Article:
I don’t blame the coach, it was a different time. I wanted to go back out there, I wanted to play. Concussions and head injuries were misunderstood back then. It was known as getting your bell rung and the best thing you could do is just skate it off. Thankfully now we know better.

The NHL has a problem with concussions. Some of the top players have been sidelined most notably Sidney Crosby. He missed half of the season last year and has only played a handful of games this year with no timetable for his return. It was revealed this week that Evander Kane has probably been playing with a concussion since Dec 20th.

Some say fighting is to blame. While others say it is due to equipment and the pace of the game. The truth is that neither one of them is the reason for the rash of recent concussion. We are just noticing them more now. Players and teams are more ware of head injuries and are making sure that players are properly examined.

The NHL has set up strict rules governing concussions. Each player in the league is given a baseline test at the beginning of training camp. As soon as a head injury is suspected that baseline test is administered again and if there is an deviation from the original test the player is pulled for action and is examined by an independent doctor. There is no more skating it off, the player and the coach are taken out of the equation and the players return is based purely on medical evidence.

Due to these rules it seems that concussions are on the rise when the reality is that we are just paying attention now. Kane came in complaining of a headache and was given the baseline test which revealed a problem. No one knew he had been playing for almost a month with a head injury. Players think that they should just “play through the pain” and that is attributed to the tough guy culture of hockey.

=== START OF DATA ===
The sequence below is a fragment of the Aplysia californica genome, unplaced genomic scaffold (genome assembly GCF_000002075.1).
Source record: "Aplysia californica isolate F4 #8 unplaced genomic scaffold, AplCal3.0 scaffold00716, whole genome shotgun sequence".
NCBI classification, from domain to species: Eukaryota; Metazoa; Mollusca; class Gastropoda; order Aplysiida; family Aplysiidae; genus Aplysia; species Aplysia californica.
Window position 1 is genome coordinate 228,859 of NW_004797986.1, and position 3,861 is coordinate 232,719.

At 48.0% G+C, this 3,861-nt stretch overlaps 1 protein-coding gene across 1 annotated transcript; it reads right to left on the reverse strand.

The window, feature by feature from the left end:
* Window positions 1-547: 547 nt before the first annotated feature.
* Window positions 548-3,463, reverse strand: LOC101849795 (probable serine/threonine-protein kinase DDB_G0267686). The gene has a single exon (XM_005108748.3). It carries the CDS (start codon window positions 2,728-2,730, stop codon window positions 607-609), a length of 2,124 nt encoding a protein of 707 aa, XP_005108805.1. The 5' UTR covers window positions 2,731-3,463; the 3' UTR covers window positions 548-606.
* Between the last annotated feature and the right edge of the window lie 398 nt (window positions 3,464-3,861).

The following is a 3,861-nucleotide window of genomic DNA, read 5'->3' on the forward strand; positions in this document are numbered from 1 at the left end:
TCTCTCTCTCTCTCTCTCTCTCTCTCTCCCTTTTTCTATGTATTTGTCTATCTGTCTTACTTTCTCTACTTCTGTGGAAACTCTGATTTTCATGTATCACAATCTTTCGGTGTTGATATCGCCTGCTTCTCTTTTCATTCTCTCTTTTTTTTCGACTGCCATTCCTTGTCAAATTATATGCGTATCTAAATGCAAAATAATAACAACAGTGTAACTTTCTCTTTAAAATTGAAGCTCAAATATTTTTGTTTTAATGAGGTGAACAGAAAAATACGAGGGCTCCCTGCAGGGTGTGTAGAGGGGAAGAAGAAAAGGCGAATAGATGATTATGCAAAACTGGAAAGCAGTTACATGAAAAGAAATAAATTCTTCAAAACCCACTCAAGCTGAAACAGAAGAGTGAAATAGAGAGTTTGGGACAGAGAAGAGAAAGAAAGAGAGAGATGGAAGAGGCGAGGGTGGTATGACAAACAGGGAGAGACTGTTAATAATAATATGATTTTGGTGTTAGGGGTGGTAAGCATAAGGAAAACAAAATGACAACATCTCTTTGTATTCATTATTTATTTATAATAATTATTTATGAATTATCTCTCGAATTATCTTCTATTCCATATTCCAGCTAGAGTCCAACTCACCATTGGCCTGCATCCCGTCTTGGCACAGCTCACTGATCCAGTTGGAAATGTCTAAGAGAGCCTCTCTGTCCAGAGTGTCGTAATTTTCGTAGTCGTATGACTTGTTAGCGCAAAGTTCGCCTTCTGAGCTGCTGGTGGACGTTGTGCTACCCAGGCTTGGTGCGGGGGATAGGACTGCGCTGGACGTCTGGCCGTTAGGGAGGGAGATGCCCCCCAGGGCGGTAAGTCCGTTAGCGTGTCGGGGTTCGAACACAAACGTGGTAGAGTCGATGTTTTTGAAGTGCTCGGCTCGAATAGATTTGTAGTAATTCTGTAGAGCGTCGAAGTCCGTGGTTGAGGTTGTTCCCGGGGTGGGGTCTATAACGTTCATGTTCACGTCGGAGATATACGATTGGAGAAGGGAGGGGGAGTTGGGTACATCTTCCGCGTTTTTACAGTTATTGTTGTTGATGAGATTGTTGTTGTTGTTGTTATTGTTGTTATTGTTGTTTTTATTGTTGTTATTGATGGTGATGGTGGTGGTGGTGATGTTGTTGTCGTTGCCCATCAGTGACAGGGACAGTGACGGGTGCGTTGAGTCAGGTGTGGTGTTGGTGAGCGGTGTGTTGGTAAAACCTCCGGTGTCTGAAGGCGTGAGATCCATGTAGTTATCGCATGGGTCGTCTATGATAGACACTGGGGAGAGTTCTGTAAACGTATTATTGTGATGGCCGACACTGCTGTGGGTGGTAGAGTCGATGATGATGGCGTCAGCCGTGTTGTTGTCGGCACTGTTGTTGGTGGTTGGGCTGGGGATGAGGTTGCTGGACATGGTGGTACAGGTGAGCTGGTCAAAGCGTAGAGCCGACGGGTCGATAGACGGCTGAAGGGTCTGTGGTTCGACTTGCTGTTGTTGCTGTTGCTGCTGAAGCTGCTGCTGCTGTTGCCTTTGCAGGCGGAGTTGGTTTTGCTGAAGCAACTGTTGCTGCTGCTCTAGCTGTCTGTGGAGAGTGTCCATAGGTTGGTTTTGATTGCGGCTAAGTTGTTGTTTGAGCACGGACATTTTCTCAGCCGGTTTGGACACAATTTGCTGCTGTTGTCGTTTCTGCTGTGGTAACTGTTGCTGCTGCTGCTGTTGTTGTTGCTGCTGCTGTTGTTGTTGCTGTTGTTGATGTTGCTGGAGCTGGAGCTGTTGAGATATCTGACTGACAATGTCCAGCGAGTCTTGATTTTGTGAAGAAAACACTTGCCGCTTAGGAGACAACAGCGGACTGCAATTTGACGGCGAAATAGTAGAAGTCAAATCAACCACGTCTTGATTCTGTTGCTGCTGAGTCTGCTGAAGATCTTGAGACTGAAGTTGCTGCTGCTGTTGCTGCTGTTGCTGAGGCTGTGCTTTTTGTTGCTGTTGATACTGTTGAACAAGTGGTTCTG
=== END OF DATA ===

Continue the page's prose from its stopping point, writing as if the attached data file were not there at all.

If a guy hurts his knee or his shoulder you can see the results on a MRI. A head injury is a little more tricky to diagnose. Sometimes there are no physical symptoms. Sometimes the player just doesn’t “feel right”. It can be very tough to figure out and there is no real treatment. Massage and physical therapy  can work for some but mostly it  just takes time. Its that lack of knowing which is very scary for the players and frustrating for the fans.

The media likes to go on and on about the concussion problem in the NHL yet they are light years ahead of what the NFL and other leagues are doing when it comes to concussion protocols. 10 years ago Sidney Crosby probably would be back on the ice by now and therefore at higher risk for injury down the road. Its because of the NHL’s rules that we are noticing more head injuries these days and that more players are sitting out.

While they are not perfect I think the NHL is on the right track. I would like to see mandatory weekly baseline testing so that injuries like Kane’s can’t slip through the cracks.

Hockey is a tough sport and guys are going to get hurt. All we can do is try and understand these injuries a little better and try and give the players as much protection and information as possible.

Now with that being said I’m still glad my coach put my stick back in my hand.